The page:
Discontinued Strings?

April 15, 2018, 9:19 PM · I'm surprised people still buy Pirastro aricores/piranito/flexcore/synoxa...

or Thomastik's PR√ĄZISION VIOLIN, LAKATOS/Spirocore...

Are these lesser-known brands still profitable?

Replies (7)

April 15, 2018, 9:42 PM · They're probably not in constant production. They likely do large batches, wait for them to mostly sell off, then manufacture another large batch.

I know my teacher just put some aricores on his viola. He wasn't a fan, but when I tried it I quite liked them. They might be my next-next string change.

April 16, 2018, 8:30 AM · Aricores are lovely warm, smooth-sounding strings. I use them on my "teaching violin" for delicate youngsters in small rooms, or on my narrow, rather nasal viola.
On my performance violin and viola, Tonicas. This viola will accept Spirocores if I needed the power.
I have never tries Synoxas; I think they are only available in medium tension, which may suggest narrower market.
April 16, 2018, 8:53 AM · Did you mean "FlexOcor"? I think the current Pirastro violin brand for that is Flexocor-Permanent.
Edited: April 16, 2018, 8:58 AM · The amount of $ flow coming from Dominant and EP sales keeps all other lines afloat.

Pirastro has indeed canceled some lines, but thankfully not that many. Black Label ("Schwarz"-a gut string set that may have been as affordable as Gold Label-its rosin survived!), Eudoxa Brilliant (maybe in limited production, but not in their catalog any longer), and the old Tonica formula. The Eudoxa plain steel (a purple gold label) used to come in more than medium gauge, and I believe some other steel Es used to come in more gauges as well.

Thomastik-Dominant may save the whole range, as I do not recall any line cancellations.

Kaplan was regrettably acquired by D'Addario a long time ago, whose managers and top executives only thought about $ and laying off people to save some bucks, and decided against continuing the Kaplan Golden Spiral Series, regular and Solo, all gauges, except the popular Es (obviously easier to produce and support, and not gut). They hated their own guts, not considering them profitable, and setting a bad example for Pirastro and a few others to follow, though Pirastro is in a much better place "gut-wise". All still manufactured Kaplan Golden Spiral Es are fake mementos of the true Kaplan line. Amo & Vivo have no relation to their "higher" heritage either, and seem grossly overpriced (maybe I am "cheap").

Some of the "lesser" brands may or not still be around.

Please do not advocate for this, though, as most business people hate losing even a cent, putting earnings over customer relations and loyalty. I think Aricore and Synoxa could be the "victims of money" any time now. Synoxa is very fine-sounding, even though the tension is medium-high and the price should indeed be lower (the latter can be said of many other brands/lines as well, though-Passione, Infeld Pi, any Gold-wound strings, etc. I think these companies may be losing money by overpricing some of their products, though I have no facts other than my own shopping decisions.)

April 16, 2018, 7:16 PM · You've got to remember that part of the marketing model for a company like Pirastro is to have a mind-numbing variety of string choices. That way, when there are comparative lists of various properties of strings, their brand will have the biggest share.

Another recent marketing ploy is to say that a particular type of string is only available from dealers, not by direct sales. Next you'll see them have a new type and tell you that there's a two-year waiting list for it. Worked for Baker's Rosin.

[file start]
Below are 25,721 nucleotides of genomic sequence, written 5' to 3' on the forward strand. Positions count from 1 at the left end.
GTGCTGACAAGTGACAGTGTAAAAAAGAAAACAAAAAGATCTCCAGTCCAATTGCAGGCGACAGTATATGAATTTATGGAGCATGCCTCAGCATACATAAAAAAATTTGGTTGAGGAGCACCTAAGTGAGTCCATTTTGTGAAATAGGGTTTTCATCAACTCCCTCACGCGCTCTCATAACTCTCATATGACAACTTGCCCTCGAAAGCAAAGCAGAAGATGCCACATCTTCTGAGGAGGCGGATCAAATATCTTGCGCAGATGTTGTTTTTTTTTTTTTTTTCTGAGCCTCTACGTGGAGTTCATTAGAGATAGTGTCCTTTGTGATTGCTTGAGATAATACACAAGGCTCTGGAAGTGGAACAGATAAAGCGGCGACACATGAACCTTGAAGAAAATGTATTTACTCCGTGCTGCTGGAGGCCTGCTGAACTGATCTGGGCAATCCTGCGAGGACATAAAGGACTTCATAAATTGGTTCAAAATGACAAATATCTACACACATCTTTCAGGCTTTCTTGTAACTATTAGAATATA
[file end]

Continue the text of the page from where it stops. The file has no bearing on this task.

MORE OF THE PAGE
April 16, 2018, 7:49 PM · A very interesting insight, Adalberto.
And a good point of the OP regarding obsolescence of some lines.
My concern would come from the thought that maybe Pirastro is trying a marketing strategy similar to iphone/galaxy#: Bring every year a new product. Even if the technical improvement -if any- is none.
Fattening the catalogue without cleaning up, is already becoming overwhelming. I am guessing that they would plan or love that the regular users of a line would move to the "improved" version but in my daily life, the violinist I know follow a philosophy of "if it ain't broken, don't fix it".
In this forum we are seemingly very eager of trying new strings, mixing and testing. But the truth (as I have suffered) is that changing strings and their tensions in a significant way, needs to change the setup. Otherwise come the "these strings don't work in my violin" which is to say, "my setup is for a particular tension distribution and changing it, needs to change the former".

Most luthiers and players I have met IRL are traditionalists. They have one or two strings/setup possibilities and that's it.

So my thought would not be if they make money with the old strings... I'm sure they do. All the design and production-design costs are already paid and current costs are marginal. I doubt more what about the new ones and at what rate do they get to lure traditional violinists to become their string of choice...
Not counting to v.vom members running to try...

Edited: April 17, 2018, 12:56 AM · I can speak for Pirastro, having directly represented the company in Italy since the 1990s. The previous management many years ago made the mistake of discontinuing some string sets that were selling quite well. The replacements bombed, so they were forced to reinstate the Original-this and the Original-that.

Pirasto quite remarkably employs a small team of full-time researchers whose purpose is constant innovation, but the management (Pirasto is still family-owned since 1798, by the way) knows the many variables of string instruments so only very rarely will discontinue a line if it still has its fan base.

That said, the number of gut string guages have been reduced since the days of yore.

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